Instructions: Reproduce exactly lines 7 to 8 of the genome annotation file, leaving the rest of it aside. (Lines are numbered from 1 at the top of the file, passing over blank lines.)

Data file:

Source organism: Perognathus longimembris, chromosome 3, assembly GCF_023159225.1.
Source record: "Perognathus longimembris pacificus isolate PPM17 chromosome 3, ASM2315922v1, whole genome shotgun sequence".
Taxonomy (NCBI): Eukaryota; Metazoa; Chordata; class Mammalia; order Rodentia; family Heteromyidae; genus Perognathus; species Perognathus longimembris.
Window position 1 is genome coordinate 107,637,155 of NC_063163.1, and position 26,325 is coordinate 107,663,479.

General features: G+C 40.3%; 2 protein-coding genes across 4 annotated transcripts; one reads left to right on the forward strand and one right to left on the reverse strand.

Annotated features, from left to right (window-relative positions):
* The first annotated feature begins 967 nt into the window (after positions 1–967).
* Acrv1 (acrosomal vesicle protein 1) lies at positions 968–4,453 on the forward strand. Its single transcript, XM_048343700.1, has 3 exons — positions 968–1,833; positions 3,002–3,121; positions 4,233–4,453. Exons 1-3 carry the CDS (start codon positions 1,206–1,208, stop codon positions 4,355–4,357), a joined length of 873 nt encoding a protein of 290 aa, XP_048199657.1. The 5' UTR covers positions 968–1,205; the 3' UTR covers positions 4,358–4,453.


* The first annotated feature begins 967 nt into the window (after positions 1–967).
* Acrv1 (acrosomal vesicle protein 1) lies at positions 968–4,453 on the forward strand. Its single transcript, XM_048343700.1, has 3 exons — positions 968–1,833; positions 3,002–3,121; positions 4,233–4,453. Exons 1-3 carry the CDS (start codon positions 1,206–1,208, stop codon positions 4,355–4,357), a joined length of 873 nt encoding a protein of 290 aa, XP_048199657.1. The 5' UTR covers positions 968–1,205; the 3' UTR covers positions 4,358–4,453.